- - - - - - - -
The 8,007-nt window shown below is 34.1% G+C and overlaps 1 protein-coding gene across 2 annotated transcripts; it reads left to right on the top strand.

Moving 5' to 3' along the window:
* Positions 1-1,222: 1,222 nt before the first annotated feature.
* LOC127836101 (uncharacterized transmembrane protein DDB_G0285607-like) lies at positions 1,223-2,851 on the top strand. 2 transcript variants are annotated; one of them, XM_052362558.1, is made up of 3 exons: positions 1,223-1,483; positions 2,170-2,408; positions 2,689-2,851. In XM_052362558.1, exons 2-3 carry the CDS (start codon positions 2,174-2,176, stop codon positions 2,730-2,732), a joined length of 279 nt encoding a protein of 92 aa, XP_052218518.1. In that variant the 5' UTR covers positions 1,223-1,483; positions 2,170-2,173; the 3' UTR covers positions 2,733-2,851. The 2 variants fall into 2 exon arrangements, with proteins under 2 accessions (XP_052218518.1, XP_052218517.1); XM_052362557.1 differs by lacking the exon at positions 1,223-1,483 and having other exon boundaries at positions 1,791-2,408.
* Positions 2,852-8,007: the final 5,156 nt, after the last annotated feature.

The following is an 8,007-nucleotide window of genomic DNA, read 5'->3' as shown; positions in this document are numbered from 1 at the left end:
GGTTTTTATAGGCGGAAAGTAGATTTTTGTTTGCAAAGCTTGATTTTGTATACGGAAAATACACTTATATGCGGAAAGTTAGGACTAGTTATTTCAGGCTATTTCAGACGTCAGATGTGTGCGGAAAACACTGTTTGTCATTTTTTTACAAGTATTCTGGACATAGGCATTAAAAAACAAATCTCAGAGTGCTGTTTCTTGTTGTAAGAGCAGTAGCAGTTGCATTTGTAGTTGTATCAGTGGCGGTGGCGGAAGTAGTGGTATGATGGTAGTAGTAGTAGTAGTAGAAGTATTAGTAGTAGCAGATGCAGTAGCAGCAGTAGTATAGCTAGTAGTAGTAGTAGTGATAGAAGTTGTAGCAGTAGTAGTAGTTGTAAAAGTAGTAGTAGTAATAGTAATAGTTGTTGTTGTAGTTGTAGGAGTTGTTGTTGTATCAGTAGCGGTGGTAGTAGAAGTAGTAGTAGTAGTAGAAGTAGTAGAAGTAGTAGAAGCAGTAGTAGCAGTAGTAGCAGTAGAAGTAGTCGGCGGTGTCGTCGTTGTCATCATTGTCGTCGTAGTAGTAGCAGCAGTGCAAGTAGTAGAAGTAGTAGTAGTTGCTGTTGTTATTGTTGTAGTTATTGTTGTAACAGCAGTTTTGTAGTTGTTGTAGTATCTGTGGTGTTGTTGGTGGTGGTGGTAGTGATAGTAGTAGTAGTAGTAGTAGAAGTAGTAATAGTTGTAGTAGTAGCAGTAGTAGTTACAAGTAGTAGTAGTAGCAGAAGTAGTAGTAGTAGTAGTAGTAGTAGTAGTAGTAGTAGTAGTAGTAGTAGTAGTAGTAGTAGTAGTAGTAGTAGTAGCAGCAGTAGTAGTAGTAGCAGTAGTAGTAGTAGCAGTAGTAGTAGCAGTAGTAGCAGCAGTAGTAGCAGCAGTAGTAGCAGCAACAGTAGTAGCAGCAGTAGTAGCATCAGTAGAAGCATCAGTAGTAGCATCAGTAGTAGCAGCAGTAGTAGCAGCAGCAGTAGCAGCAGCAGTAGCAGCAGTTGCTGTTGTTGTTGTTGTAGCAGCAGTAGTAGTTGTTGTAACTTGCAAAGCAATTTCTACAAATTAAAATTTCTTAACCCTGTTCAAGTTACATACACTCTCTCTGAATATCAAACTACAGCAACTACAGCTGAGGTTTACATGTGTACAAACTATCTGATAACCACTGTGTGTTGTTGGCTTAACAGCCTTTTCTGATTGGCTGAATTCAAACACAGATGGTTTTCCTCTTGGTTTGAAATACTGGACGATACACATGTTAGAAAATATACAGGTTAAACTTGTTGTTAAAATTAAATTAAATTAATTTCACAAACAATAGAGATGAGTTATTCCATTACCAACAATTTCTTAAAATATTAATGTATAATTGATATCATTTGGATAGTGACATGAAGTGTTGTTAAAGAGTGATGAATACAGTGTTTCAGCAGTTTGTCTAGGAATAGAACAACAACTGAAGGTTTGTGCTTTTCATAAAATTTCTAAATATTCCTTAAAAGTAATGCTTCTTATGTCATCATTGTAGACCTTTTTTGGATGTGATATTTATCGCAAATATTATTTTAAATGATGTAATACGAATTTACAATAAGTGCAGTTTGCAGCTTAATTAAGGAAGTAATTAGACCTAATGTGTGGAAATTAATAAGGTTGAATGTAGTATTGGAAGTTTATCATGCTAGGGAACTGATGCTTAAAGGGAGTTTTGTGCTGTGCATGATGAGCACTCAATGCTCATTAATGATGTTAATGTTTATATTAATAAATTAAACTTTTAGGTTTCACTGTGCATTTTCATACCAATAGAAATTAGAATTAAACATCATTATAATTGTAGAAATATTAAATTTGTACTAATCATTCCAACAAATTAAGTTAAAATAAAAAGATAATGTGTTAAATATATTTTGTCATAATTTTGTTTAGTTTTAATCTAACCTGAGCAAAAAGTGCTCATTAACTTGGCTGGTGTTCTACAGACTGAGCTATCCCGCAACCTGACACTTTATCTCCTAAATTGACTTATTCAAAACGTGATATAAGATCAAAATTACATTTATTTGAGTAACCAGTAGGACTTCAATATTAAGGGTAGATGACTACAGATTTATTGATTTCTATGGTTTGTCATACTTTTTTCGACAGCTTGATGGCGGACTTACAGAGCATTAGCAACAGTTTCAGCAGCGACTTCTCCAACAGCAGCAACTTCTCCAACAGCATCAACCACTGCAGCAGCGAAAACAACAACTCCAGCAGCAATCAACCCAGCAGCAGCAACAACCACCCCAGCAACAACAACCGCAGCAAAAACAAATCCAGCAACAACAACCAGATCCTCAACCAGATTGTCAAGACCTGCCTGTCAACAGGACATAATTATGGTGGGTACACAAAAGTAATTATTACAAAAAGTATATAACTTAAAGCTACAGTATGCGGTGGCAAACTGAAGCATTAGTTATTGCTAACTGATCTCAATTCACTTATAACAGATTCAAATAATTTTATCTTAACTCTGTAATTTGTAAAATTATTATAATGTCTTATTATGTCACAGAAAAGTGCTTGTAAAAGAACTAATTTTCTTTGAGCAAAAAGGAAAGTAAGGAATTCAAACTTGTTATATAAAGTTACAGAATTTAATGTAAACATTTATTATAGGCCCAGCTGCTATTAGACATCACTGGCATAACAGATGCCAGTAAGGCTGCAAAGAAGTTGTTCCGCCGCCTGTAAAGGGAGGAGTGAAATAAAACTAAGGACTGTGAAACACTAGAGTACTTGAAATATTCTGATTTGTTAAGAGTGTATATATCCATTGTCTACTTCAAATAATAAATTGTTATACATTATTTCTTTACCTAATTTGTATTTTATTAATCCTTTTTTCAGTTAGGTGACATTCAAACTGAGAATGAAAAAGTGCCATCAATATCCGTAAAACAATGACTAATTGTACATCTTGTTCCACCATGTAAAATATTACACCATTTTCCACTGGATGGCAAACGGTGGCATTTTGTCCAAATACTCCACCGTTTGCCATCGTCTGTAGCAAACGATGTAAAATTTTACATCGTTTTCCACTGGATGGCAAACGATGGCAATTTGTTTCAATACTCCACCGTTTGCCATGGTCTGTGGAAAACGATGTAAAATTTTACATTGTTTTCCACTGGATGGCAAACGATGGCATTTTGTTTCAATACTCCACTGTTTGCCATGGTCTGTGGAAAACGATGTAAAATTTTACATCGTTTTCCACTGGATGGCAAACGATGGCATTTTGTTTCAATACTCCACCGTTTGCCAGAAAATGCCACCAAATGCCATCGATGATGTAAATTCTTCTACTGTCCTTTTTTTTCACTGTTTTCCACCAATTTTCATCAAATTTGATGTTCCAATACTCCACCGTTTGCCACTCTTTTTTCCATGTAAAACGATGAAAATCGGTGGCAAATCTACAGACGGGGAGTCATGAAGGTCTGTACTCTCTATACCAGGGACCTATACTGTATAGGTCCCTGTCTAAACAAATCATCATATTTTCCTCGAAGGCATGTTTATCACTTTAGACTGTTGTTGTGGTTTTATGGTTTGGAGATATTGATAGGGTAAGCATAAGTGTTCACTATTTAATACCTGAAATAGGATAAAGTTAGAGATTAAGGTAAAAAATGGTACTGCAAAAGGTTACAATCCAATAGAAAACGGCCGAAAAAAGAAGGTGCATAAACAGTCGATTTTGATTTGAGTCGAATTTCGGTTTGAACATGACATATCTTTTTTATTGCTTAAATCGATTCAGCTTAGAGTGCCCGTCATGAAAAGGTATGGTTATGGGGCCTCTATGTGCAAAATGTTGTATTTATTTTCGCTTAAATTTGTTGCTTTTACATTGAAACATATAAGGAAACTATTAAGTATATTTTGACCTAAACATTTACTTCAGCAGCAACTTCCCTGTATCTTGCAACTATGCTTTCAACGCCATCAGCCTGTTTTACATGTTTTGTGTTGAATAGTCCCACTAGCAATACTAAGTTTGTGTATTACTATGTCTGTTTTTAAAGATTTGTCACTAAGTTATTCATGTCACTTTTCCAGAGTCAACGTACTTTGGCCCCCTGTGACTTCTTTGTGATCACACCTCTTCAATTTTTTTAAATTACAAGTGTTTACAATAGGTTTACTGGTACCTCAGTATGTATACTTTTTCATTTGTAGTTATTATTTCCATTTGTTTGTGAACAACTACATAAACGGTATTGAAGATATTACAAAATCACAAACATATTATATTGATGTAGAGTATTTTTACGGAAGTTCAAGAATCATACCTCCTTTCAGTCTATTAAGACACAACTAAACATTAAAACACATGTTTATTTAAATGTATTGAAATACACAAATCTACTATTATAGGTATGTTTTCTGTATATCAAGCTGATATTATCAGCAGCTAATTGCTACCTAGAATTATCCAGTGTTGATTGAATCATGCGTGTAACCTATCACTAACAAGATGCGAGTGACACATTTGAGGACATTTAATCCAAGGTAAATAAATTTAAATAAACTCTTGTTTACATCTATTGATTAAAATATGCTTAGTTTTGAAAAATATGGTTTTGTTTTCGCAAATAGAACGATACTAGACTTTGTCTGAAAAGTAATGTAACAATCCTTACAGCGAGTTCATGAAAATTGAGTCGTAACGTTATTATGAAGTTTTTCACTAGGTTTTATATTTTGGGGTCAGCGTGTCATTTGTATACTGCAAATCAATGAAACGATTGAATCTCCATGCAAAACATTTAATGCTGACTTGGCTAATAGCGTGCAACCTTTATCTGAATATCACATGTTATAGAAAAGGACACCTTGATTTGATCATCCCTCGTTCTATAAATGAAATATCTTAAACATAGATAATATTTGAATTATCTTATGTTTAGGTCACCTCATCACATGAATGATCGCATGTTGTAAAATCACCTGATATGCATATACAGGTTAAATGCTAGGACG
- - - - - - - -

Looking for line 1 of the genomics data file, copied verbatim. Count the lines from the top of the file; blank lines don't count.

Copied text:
The 8,007-nt window shown below is 34.1% G+C and overlaps 1 protein-coding gene across 2 annotated transcripts; it reads left to right on the top strand.